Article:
Firstly, a 'Mayday' broadcast via the yacht's installed VHF received no response, possibly because the mast was quickly underwater. The navigator's handheld VHF radio was also lost while he was swimming out of the capsizing vessel.
It was noted that two grab bags containing EPIRBs were stored under the navigator's seats port and starboard which proved inaccessible once the boat was capsizing. The report concludes that had such equipment been located within reach of the companion way or by the helm, it would have proved easier for one of the crew to grab before leaving.
Two liferafts stored in containers on the aft deck were also inaccessible with the hull inverted. An alternate method of releasing them from their storage box would have made it possible to launch at least one of the rafts, the report asserted.
It was found that the leverage of the water ballast tanks contributed to the rapid inversion of the vessel once the boat lay on her side in the water. This left no time for the off-watch crew below deck at the time of the incident to reach either foul weather gear or personal flotation devices (PFDs).
The report also recommended that an escape hatch would have aided the off-watch crew's escape from the upturned hull, though thankfully they were able to remove themselves from below deck without becoming tangled in loose ropes or other equipment.
Although each crew member was issued with a safety pack containing a PLB and strobe light, only two were available to those on the upturned hull, and none to the five who drifted away. The report states that it "would have greatly aided the rescue services had each of the survivors carried their own PLB and activated it on entering the water".
Moreover, it was found that incomplete registration information for the two PLBs that were activated caused some confusion as to the identity of the vessel in distress, and led to a delay of around an hour before a full-scale search ad rescue operation was launched.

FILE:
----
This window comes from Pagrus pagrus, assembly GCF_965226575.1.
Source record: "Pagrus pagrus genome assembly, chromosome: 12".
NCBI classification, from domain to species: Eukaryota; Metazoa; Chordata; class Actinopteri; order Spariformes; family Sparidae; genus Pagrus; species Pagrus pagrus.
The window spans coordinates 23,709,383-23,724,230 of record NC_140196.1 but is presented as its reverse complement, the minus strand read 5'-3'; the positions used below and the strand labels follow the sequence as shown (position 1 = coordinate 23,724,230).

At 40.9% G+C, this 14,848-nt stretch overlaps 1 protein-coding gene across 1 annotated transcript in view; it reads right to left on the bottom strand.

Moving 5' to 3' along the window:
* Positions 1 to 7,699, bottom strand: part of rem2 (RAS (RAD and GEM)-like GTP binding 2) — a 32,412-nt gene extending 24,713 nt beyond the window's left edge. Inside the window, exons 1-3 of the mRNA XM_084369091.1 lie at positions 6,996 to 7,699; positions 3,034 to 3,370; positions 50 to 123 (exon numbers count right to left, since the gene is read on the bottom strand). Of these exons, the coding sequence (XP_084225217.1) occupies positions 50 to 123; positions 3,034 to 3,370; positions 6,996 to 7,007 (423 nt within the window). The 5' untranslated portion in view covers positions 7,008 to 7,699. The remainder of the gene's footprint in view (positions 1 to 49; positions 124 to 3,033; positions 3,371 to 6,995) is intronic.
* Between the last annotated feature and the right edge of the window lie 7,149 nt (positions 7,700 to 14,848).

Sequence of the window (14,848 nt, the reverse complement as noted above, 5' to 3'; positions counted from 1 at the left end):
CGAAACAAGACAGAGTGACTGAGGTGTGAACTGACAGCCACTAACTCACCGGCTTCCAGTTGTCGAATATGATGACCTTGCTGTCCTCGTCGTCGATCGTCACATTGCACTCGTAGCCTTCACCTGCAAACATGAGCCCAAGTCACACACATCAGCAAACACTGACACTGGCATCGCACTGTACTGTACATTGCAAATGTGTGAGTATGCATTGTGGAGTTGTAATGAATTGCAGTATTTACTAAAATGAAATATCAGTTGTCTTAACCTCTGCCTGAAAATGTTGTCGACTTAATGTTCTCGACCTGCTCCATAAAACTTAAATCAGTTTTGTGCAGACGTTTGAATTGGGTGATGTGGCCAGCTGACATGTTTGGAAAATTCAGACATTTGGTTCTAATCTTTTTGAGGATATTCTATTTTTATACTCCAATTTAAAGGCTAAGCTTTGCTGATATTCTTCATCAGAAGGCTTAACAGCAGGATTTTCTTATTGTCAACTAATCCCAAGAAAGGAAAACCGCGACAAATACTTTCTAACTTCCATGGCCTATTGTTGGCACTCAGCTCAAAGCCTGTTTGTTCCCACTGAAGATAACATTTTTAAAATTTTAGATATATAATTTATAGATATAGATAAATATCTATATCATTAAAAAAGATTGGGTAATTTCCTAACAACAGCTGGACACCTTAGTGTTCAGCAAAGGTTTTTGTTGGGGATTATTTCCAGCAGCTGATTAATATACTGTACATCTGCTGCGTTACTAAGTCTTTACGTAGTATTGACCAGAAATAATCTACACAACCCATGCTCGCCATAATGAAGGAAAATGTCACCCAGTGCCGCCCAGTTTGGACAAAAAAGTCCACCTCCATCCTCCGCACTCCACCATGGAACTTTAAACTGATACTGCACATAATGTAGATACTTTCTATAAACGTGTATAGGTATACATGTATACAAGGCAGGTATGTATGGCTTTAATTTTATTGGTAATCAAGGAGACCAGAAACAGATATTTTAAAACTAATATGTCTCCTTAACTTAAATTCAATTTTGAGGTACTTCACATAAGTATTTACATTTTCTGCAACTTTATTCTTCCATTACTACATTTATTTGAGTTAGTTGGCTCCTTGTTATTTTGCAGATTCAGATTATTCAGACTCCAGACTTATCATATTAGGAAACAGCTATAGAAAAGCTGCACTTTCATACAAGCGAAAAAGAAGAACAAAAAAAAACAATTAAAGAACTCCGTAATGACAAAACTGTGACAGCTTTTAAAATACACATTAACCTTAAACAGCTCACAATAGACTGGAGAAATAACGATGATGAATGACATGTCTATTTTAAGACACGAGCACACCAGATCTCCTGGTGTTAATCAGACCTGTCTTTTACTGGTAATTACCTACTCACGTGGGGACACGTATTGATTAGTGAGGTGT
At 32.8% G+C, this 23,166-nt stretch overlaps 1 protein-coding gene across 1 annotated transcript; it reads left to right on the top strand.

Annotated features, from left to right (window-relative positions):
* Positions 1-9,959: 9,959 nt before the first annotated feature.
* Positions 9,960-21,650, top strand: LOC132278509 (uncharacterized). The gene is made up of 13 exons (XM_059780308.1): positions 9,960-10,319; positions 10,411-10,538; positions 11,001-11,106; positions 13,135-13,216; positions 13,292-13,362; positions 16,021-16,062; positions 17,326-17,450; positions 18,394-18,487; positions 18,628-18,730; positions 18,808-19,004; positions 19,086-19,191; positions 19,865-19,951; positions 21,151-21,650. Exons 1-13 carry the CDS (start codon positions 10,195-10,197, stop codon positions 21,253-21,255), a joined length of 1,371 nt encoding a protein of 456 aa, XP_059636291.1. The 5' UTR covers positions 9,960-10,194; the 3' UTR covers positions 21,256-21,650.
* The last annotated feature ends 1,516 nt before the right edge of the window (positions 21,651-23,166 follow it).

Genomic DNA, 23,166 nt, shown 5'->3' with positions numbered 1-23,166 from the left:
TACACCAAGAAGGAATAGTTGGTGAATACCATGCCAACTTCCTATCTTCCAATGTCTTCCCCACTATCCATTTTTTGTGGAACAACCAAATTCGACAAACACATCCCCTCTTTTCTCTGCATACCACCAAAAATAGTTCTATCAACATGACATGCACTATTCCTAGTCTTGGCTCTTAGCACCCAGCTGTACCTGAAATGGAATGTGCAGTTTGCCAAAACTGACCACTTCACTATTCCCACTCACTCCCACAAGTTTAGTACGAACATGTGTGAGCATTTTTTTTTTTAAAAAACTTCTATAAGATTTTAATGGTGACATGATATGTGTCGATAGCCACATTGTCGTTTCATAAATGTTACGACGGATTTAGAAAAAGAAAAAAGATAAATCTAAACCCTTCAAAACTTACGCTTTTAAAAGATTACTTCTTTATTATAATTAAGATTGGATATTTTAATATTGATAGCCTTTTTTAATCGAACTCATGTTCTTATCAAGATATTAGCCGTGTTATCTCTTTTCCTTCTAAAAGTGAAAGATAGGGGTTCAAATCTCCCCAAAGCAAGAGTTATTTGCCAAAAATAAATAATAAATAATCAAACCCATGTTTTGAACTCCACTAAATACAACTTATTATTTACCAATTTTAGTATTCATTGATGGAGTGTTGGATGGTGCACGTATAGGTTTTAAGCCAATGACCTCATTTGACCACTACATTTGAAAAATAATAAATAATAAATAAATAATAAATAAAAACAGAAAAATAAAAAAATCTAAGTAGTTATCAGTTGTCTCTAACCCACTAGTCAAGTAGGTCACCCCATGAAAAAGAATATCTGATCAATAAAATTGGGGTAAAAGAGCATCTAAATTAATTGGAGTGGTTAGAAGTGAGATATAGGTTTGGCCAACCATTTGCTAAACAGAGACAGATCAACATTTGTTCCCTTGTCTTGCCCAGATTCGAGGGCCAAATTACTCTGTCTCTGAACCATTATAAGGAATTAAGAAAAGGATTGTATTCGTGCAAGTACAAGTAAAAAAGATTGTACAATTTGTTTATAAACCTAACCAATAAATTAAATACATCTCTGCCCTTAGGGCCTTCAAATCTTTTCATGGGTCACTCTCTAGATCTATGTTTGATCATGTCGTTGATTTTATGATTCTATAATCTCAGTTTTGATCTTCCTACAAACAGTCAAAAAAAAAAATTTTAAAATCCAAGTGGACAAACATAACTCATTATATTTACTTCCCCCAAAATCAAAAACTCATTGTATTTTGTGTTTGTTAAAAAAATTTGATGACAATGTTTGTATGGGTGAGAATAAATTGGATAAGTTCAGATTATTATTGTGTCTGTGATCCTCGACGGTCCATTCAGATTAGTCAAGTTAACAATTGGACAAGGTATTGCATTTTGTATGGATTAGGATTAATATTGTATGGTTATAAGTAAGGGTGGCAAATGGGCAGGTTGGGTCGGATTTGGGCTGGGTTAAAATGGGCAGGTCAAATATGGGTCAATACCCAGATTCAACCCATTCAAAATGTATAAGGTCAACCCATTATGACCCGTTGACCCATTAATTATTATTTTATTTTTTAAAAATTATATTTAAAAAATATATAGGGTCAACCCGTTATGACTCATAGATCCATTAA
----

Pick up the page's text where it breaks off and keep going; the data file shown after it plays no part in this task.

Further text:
The report did not investigate the reason for the keel failure, only the fact that it caused the capsize, and that further analysis on the keel is being carried out by the appropriate authorities.
The MCIB also outlines a list of safety recommendations based on its conclusions which have been made primarily to the International Sailing Federation (ISAF) for inclusion in its special regulations for future offshore racing events.
The full report is available to download via the link below.
Fishermen and farmers make up more than half of all work-related fatalities in Ireland, according to the Minister for the Marine.
As The Irish Times reports, Simon Coveney TD decried it as an "absolute tragedy" in the Dáil.
He noted the progress being made in encouraging people to wear safety gear when on the water, but said there was "little or no progress in getting fishermen to wear lifejackets”.
"For some reason fishermen seem to think they will never fall in the water," the minister commented.
Cork South West TD Noel Harrington also raised the point of the Department of the Marine's refusal to use personal beacons that directly signal emergency services, rather than emergency position indicating radio beacons (EPIRB).
He referred to the capsizing of the Rambler 100 yacht in the Fastnet Race in August, saying that the latter did not go off to alert the coastguard as the boat had not sunk.
Search and rescue mapping software developed in Rhode Island was "instrumental" in efforts to retrieve crewmembers from the stricken Rambler 100 off Fastnet last week.
The SARMAP software, developed by ASA (Applied Science Associates, Inc) provides rapid predictions of the movement of drifting objects and missing persons at sea.
For search and rescue units it can provide search patterns and calculate the probability of containment, probability of detection, and probability of success.
As previously reported on Afloat.ie, the Rambler 100 capsized off the Cork coast while competing in last weekend's Rolex Fastnet Race.
The Rambler 100’s personal locator beacon activated when the yacht overturned, which alerted rescuers to the location of the 16 stranded crewmembers still with the vessel, but recovering the five lost at sea required a more advanced approach.
The Irish Coast Guard used SARMAP’s sophisticated tracking capabilities to predict the movement of the drifting survivors and calculate a precise search area.
ASA president Eoin Howlett commented: “We have successfully worked with the Irish Coast Guard for many years; they are an innovative agency and have a history of implementing the latest in ocean technologies.
"We are very pleased that our software, combined with their rapid decision-making, resulted in such a positive outcome.”
An injured man fisherman airlifted to hospital yesterday from a boat off Kerry coast, The Irish Times reports.
The Shannon-based Irish Coast Guard helicopter was dispatched to assist the crewmember on the UK-registered fishing vessel Achieve, some 110 miles southwest of the Blasket Islands.